Sun, March 15, 2009
China > China & World

Identities of three detained anti-China protestors in Nepal published

2009-03-15 10:42:34 GMT2009-03-15 18:42:34 (Beijing Time)  Xinhua English

KATHMANDU, March 15 (Xinhua) -- The identities of three Westerners who were detained by Nepali police while staging an anti-China demonstration at a prohibited area in the capital a day earlier was published on Sunday, according to local news website eKantipur.

"Police detained three foreigners -- Dutch national Meela Yenssen, Norwegian Giinarne Hanshen and British national Gaisy Karen Wood -- outside the Chinese embassy's visa office at Hattisar in Kathmandu on Saturday," eKantipur reported.

These people were detained on charges of launching anti-China activities in prohibited areas stipulated by the Nepali government.

Another unidentified foreigner fled the scene on a motorbike, said the report, citing a police inspector.

Meela Yenssen was later handed over to an NGO with which she is associated, the report added.

The Nepali government has consistently adhered to the one-China policy, firmly supporting China on the issue concerning Tibet. It also has declared that it would never allow any activity detrimental to China's interests in its territory.

Earlier this month, the Kathmandu District Administrative Office (DAO) issued orders banning any gathering in areas within 200 meters surrounding the Chinese embassy and its visa office.

The ban was imposed in view of the sensitivity of these areas and challenges in maintaining security, according to a press release from the DAO.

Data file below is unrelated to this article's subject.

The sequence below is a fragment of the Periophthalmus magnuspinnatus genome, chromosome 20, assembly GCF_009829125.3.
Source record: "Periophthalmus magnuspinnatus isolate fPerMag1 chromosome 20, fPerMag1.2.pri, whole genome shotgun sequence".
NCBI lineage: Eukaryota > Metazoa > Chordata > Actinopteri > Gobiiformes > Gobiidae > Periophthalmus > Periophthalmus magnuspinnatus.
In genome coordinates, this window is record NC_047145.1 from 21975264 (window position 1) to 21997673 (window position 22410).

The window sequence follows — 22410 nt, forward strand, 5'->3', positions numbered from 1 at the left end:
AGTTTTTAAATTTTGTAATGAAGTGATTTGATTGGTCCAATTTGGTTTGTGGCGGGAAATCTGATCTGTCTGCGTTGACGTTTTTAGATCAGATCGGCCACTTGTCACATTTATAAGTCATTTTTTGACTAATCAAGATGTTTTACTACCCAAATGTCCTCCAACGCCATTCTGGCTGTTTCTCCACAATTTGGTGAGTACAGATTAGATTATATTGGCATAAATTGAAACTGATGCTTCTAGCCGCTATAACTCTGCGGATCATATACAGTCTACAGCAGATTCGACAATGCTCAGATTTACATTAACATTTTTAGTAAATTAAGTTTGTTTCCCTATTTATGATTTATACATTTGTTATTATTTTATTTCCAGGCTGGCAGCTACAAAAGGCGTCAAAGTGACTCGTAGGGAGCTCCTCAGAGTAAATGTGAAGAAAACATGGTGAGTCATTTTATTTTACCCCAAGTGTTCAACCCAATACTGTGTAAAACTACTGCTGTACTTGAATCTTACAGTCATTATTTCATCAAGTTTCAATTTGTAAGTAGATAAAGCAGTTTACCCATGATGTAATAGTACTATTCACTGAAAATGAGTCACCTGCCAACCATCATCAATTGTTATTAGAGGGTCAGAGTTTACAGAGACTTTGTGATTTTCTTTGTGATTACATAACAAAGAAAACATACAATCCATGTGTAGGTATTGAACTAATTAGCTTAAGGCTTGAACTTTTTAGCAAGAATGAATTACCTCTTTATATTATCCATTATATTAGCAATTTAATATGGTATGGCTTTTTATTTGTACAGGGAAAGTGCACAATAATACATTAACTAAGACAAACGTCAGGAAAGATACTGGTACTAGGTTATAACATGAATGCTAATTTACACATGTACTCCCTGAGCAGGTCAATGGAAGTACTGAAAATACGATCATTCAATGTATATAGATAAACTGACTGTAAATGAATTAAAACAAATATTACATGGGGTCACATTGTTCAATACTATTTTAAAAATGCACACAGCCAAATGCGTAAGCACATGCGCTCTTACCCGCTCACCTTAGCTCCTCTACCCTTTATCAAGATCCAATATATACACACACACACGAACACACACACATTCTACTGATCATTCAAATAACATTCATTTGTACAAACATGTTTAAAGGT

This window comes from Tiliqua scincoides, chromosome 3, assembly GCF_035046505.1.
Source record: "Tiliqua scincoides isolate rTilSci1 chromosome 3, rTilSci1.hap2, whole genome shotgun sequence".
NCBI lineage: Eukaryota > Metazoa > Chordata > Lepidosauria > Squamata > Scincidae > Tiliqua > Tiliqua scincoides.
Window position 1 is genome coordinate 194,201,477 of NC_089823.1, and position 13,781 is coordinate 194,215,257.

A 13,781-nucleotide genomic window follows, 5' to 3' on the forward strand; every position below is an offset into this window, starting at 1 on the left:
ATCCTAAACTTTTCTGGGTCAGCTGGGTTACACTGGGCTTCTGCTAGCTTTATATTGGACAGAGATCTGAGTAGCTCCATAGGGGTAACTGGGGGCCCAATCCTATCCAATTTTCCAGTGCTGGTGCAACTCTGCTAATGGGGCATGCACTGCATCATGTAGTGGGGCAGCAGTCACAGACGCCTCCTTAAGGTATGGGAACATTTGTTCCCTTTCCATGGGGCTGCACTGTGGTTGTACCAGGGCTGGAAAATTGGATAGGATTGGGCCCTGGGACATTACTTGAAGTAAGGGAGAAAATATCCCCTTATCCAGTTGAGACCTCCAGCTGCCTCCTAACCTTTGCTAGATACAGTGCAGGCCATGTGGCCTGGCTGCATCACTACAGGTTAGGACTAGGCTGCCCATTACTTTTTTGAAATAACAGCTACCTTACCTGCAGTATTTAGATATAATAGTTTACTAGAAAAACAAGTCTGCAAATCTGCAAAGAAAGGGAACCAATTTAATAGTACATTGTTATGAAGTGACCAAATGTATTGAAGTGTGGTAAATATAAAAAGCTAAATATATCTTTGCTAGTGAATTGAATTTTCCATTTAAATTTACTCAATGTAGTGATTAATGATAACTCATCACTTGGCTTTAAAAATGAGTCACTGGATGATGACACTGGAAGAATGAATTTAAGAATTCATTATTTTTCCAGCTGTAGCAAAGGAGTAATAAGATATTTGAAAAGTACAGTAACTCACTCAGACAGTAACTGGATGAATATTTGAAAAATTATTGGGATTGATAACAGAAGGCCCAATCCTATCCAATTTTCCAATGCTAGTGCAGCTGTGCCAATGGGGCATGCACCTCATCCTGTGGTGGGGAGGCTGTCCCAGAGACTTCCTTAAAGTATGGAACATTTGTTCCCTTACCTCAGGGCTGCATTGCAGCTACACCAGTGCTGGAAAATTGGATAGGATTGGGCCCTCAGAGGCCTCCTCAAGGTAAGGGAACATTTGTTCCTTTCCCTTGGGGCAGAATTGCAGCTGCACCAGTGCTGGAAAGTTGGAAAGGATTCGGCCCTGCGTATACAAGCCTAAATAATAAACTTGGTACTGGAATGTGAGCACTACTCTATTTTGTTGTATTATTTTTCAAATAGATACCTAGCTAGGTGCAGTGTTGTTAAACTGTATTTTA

Nepali police have beefed up security in areas surrounding the Chinese embassy and its consular section since March 9.

This year marks the 50th anniversary of the Democratic Reform in Tibet.

Fifty years ago, the central government of China foiled an armed rebellion started on March 10 by the Dalai Lama and his supporters in their bid to perpetuate the feudal serf system in Tibet and to split the region from China.

On March 28, 1959, a new local Tibetan government was formed. The Democratic Reform liberated a million Tibetan serfs and slaves, who accounted for more than 90 percent of the population in the region at that time.

The Dalai Lama and his followers, since their exile, have continued to pursue either disguised or undisguised activities aimed at separating Tibet from China and restoring feudal serfdom in the region.

On March 14, 2008, followers of the Dalai Lama staged riots in Lhasa in attempts to put pressure on the central government. The violence resulted in the deaths of 18 civilians and huge property losses.

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